Sturgeon Full Moon and an Optical Effect

The “Buck Moon” rises behind Lower Manhattan and One World Trade Center in New York City on July 5, 2020 as seen from Kearny, New Jersey. (Photo by Gary Hershorn/Getty Images)

The Full Sturgeon Moon

August’s full Moon will appear this evening of Sunday, August 2, before reaching peak illumination at 11:59 A.M. Eastern Time on Monday, August 3. On either August 2nd or 3rd, look toward the southeast after sunset to catch a glimpse of the Sturgeon Moon rising, weather permitting!

August’s full Moon will hang relatively low in the night sky, which makes it look larger due to perspective (Ebbinghaus Illusion). Why is the Moon hanging lower? A full Moon is opposite the Sun, which as we all know, is higher in the sky during summer. So the full Moon runs lower.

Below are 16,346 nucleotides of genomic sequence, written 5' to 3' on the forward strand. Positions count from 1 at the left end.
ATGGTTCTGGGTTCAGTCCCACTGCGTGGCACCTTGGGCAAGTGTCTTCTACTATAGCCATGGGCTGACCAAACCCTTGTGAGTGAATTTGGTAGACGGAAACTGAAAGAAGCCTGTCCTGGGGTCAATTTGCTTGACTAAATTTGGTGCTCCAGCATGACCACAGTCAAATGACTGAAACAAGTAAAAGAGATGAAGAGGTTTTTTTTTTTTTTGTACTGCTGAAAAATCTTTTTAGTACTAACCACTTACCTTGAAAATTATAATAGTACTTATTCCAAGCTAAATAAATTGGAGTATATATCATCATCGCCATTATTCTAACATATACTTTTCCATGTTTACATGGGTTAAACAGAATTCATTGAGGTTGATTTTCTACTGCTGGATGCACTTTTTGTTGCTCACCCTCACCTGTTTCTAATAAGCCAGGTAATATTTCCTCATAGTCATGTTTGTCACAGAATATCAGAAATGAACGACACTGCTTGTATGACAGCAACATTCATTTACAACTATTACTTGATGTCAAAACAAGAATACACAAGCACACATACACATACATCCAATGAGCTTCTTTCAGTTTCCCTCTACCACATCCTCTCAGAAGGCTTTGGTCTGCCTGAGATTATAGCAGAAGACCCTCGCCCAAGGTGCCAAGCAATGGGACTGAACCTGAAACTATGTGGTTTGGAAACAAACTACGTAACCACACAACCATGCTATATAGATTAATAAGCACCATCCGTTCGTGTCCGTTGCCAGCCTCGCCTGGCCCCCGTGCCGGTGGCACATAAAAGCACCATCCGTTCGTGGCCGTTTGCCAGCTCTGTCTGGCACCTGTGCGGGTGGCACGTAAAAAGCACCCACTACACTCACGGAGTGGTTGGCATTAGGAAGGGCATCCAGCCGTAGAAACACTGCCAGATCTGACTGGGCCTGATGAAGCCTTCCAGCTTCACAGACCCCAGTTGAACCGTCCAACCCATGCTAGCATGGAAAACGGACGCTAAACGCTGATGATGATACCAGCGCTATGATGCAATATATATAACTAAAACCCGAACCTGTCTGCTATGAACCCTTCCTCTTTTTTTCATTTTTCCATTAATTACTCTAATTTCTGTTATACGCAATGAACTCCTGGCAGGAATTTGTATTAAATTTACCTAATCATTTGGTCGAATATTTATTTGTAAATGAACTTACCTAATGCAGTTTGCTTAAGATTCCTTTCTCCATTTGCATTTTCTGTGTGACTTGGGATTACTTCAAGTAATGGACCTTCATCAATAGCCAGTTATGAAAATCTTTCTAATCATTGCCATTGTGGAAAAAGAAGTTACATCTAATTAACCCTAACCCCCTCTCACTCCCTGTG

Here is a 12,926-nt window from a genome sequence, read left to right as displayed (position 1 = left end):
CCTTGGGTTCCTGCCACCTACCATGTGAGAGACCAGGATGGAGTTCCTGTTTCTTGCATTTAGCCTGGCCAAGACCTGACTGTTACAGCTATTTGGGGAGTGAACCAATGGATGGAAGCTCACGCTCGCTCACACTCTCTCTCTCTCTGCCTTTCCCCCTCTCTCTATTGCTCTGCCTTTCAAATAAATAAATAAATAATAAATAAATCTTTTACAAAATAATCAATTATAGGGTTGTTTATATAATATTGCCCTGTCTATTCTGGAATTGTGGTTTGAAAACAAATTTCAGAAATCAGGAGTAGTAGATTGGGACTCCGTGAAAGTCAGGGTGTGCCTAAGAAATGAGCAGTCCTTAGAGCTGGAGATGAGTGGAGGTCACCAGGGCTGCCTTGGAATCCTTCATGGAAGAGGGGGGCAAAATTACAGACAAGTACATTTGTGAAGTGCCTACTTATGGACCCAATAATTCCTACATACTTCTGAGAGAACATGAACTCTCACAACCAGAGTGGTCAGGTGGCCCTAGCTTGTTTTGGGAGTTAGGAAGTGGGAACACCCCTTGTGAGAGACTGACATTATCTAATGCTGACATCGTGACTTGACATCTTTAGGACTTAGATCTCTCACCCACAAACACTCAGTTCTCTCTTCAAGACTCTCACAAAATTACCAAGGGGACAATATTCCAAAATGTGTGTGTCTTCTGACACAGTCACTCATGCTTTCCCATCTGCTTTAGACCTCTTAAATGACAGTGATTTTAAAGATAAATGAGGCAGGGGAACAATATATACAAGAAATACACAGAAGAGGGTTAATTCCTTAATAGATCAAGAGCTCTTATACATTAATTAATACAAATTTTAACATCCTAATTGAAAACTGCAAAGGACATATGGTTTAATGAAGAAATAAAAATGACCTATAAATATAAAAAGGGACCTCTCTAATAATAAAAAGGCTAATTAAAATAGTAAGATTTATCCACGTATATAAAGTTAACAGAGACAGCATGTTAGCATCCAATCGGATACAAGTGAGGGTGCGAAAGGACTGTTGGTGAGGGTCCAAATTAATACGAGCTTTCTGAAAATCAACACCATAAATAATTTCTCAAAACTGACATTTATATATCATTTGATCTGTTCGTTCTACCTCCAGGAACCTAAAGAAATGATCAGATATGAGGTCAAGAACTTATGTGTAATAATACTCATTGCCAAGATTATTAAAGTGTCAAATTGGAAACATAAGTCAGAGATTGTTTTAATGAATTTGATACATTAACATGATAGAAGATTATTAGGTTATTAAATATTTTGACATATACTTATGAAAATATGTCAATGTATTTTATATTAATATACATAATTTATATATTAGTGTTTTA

The Ebbinghaus illusion is one optical effect that might help explain the moon illusion. In this illustration, the green circles are exactly the same size, but the ones on the right appear larger than those on the left.green



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